I hope you realize how devoted I am to you, even in times of stress. I managed to type that last post with one hand while trying to stop the deluge coming out of my nose. In case you weren’t aware, I would do anything to keep you entertained at regular intervals.
I regret to inform you that my adventure did not end with my publishing that post. Soon after, my jump-into-action friend, Mr. Chauffeur, graciously drove me to the pharmacy for that special something to stop the bleeding. But by then I was too far gone. I finished a box of tissues on the excursion, and the bloody flood seemed nowhere near abating, so I capitulated. I called J. and told her I needed to visit the hospital forthwith, and I’d take a cab and meet her there. She didn’t think a cab was very practical given my profuse bleeding, so she drove me there instead.
My first words to the triage nurse were: “I’m sorry I’m not better dressed.” That got us off on a good footing. After she reassured me my outfit was acceptable, she told me an 8-hour nosebleed was legitimate reason to come in. I always need reassurance. Then she sent me to the Ear, Nose, and Throat chair, where a talented team deals with problems like mine every day. Every single person we dealt with over the course of that visit was incredibly kind and caring. Within 2 hours, my platelets were checked, my bleeding was stopped, my nose was cauterized and I was discharged. The ER moved faster than a speeding bullet last Friday afternoon. That ER is a well-oiled machine.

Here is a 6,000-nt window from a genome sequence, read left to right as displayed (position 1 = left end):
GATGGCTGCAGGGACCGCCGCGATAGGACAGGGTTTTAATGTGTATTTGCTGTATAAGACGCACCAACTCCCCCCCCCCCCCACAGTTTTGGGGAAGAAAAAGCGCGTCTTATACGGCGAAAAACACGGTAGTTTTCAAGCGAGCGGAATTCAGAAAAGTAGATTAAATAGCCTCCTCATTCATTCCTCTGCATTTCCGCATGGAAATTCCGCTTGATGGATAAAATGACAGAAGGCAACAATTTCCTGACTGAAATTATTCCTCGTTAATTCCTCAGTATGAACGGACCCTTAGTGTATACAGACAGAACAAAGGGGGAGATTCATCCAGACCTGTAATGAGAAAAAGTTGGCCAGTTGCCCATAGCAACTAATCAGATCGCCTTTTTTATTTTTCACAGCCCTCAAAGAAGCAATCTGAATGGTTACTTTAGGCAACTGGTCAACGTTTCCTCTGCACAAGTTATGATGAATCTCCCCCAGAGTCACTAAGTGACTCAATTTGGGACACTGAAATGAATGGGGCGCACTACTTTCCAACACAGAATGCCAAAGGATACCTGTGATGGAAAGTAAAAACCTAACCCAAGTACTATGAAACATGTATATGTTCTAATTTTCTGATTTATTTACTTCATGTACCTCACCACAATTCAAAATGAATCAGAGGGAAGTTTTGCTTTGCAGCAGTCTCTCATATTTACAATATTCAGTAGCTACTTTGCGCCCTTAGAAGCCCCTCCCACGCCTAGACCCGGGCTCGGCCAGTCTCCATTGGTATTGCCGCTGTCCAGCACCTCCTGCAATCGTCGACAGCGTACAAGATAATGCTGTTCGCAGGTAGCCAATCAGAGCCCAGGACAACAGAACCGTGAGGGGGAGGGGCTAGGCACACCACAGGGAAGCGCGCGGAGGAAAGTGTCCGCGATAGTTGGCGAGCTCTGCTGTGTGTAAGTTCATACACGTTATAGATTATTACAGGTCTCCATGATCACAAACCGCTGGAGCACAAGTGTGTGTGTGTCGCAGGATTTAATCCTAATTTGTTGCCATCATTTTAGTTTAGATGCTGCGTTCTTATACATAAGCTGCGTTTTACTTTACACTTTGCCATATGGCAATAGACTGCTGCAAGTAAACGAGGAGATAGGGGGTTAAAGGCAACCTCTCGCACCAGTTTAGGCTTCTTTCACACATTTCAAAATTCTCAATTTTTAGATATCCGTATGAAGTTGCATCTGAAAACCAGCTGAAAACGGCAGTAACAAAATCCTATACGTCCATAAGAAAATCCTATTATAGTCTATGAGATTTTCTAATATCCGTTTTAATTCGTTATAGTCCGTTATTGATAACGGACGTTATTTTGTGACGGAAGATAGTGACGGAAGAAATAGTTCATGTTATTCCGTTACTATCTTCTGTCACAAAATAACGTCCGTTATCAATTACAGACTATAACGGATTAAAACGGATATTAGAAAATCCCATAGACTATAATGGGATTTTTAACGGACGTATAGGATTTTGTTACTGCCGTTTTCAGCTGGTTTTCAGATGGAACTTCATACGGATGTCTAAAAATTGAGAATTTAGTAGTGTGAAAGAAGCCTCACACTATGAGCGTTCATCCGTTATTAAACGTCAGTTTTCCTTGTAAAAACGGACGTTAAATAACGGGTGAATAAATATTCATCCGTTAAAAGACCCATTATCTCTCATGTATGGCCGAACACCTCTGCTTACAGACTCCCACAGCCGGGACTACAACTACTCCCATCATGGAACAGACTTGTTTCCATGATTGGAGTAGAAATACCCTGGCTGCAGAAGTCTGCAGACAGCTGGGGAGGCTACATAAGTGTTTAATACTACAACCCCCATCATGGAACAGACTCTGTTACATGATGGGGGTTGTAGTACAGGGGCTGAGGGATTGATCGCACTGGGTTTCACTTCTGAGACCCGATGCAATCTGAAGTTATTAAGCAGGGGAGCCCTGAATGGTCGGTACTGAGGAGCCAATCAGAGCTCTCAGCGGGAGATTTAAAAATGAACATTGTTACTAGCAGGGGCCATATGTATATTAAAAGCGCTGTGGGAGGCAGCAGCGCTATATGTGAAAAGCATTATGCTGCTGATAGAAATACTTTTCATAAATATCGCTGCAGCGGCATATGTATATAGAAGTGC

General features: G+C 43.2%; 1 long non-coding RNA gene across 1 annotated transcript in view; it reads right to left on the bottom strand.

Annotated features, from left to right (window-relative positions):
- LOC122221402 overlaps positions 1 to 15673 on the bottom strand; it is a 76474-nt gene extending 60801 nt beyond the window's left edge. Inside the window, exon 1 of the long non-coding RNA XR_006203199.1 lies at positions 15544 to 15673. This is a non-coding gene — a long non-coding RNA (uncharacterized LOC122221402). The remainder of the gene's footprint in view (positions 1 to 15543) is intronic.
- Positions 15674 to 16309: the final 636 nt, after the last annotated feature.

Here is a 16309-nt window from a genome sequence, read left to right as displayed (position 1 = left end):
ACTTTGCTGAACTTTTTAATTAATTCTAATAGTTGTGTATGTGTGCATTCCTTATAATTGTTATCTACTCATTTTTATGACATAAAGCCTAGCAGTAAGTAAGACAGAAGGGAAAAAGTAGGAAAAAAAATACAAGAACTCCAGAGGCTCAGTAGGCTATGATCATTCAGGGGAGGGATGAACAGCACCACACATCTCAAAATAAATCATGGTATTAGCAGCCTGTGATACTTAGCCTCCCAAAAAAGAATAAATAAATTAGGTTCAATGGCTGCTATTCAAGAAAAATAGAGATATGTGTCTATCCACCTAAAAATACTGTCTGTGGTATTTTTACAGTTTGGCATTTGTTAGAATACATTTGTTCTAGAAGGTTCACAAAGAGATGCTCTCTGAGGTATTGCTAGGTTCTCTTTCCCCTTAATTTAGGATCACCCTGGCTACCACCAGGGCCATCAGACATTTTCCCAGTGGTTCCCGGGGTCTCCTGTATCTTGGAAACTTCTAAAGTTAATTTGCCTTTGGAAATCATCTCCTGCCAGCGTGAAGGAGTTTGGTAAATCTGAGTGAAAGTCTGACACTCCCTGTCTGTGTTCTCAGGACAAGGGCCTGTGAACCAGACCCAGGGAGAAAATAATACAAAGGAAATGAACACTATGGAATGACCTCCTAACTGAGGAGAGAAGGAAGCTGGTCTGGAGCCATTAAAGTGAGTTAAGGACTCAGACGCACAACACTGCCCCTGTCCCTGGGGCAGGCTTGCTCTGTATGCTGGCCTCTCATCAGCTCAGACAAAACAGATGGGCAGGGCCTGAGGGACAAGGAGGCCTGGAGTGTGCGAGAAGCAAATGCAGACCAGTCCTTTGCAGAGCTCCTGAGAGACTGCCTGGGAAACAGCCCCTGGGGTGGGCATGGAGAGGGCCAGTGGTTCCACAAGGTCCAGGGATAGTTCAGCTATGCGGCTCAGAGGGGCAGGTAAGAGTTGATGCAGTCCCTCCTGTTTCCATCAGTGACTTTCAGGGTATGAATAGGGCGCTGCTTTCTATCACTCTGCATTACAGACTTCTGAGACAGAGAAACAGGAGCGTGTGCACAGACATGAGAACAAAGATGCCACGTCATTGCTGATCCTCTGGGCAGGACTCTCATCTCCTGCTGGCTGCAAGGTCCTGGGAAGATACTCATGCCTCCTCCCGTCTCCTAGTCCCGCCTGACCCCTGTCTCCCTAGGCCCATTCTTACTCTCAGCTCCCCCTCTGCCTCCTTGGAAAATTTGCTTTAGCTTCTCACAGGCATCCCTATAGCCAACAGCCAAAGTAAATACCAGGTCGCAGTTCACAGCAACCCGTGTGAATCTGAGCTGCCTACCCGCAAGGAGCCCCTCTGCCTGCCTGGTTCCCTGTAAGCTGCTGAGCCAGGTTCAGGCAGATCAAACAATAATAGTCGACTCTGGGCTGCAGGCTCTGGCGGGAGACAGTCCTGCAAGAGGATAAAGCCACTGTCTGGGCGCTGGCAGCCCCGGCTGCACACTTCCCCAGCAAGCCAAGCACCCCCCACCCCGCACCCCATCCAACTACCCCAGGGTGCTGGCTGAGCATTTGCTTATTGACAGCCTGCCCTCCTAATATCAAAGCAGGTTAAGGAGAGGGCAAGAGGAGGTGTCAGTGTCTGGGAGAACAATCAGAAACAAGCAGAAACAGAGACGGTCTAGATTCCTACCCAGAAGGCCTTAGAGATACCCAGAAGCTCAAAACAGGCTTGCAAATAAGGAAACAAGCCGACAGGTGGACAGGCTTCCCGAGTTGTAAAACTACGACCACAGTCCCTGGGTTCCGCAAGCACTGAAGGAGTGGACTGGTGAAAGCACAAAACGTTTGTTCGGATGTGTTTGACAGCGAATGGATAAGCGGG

The only downside was the patient on the other side of the curtain, who had clearly never heard that “You catch more flies with honey.” She was very upset by the wait, and she and her husband expressed their discontent repeatedly. While we were bantering with our lovely nurse, Ms. Grumpy shouted, for all to hear: “Shut the #%$& up!” (I’ve never typed an expletive before. That was fun.) Later, she and her husband bemoaned the long wait because “we pay to get to the front of the line overseas.” The nurse replied, much more calmly than I would have: “That’s not the way it works here.”
Medical staff deal with all sorts of patients all the time. People who are sick are stressed and sometimes belligerent. Stressed or not, isn’t there still a level of respect that we all must adhere to? These clinicians are doing their job to the best of their ability with the resources they have. A visit to the ER takes time, and sometimes one problem takes precedence over another. Over the years, in addition to learning the art of dressing for the ER (you can review my guidance on this matter here), I’ve learned how to treat the medical staff.
I’m not kind to medical staff because I want better treatment; I’m kind because I know ER staff work hard in tough conditions and deserve my patience and gratitude. So that’s what they get, however crummy I’m feeling. I’m there because I trust they’ll make me feel better.